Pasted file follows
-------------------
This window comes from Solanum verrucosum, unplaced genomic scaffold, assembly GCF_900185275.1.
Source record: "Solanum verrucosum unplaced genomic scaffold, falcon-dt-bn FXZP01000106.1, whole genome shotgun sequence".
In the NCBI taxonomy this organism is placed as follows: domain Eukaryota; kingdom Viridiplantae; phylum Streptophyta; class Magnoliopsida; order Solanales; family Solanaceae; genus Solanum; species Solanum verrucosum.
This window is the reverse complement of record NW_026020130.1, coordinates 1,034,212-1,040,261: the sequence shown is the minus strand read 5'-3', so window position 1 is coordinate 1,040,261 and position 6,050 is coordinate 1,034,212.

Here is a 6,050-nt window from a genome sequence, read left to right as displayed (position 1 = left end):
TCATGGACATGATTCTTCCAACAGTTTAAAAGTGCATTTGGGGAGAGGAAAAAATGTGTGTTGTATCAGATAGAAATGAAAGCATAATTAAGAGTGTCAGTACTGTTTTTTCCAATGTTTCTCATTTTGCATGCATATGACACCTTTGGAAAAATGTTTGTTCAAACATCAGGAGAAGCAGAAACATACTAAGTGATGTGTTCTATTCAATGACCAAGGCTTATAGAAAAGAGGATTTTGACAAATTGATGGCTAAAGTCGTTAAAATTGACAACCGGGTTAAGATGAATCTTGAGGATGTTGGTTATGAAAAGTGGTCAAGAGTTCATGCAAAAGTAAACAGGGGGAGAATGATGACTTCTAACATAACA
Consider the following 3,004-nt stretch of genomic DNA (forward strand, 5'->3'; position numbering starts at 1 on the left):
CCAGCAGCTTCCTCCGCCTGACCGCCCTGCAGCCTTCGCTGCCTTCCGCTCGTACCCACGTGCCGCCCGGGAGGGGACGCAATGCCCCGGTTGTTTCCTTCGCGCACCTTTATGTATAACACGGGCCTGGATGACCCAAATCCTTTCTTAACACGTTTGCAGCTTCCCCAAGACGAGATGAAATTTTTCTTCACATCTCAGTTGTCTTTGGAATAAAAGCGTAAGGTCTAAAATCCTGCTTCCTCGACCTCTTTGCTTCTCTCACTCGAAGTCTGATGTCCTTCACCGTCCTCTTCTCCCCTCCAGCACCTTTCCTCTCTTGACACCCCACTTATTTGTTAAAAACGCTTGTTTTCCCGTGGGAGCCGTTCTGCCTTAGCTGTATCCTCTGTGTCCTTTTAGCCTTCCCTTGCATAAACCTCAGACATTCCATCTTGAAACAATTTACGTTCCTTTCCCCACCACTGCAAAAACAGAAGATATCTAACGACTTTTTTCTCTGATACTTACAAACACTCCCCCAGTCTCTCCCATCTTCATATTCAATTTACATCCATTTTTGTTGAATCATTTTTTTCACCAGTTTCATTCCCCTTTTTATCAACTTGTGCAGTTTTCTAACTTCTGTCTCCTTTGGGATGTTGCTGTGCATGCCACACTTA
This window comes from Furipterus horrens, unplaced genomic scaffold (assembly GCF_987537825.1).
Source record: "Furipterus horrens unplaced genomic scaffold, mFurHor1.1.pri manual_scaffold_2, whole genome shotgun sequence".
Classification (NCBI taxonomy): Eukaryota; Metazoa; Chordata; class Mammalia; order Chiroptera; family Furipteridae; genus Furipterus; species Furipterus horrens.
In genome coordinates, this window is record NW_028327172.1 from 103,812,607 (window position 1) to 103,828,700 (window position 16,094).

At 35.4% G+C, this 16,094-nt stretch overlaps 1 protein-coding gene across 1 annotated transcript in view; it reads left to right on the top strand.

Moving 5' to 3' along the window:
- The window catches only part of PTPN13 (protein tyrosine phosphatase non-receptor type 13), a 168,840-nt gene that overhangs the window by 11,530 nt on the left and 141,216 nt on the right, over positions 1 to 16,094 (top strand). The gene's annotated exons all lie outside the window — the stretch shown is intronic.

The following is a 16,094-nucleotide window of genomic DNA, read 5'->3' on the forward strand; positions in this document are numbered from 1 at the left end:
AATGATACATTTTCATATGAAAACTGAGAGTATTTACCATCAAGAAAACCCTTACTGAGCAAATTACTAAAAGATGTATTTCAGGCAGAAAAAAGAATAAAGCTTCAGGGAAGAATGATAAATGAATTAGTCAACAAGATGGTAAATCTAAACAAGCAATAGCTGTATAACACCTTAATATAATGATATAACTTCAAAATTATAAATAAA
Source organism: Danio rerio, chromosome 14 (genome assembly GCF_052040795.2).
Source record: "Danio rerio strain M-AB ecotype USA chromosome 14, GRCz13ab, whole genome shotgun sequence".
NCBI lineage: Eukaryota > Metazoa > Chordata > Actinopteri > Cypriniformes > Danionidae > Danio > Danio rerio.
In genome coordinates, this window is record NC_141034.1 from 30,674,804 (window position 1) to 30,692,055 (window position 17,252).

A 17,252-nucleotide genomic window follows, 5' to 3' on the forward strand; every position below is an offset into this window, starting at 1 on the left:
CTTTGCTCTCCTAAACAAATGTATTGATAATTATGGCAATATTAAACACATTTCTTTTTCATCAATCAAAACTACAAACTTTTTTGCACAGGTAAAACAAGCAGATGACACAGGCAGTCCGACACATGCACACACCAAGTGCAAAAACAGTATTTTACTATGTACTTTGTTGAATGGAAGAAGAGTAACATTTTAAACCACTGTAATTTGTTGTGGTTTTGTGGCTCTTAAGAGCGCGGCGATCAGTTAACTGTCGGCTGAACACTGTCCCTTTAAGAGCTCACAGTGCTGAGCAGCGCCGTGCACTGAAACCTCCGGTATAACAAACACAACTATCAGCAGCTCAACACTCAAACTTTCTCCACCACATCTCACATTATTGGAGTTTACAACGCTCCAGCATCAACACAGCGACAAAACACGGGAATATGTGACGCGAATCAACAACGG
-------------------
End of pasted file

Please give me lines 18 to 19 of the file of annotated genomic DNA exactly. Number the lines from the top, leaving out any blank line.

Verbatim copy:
Source organism: Danio rerio, chromosome 14 (genome assembly GCF_052040795.2).
Source record: "Danio rerio strain M-AB ecotype USA chromosome 14, GRCz13ab, whole genome shotgun sequence".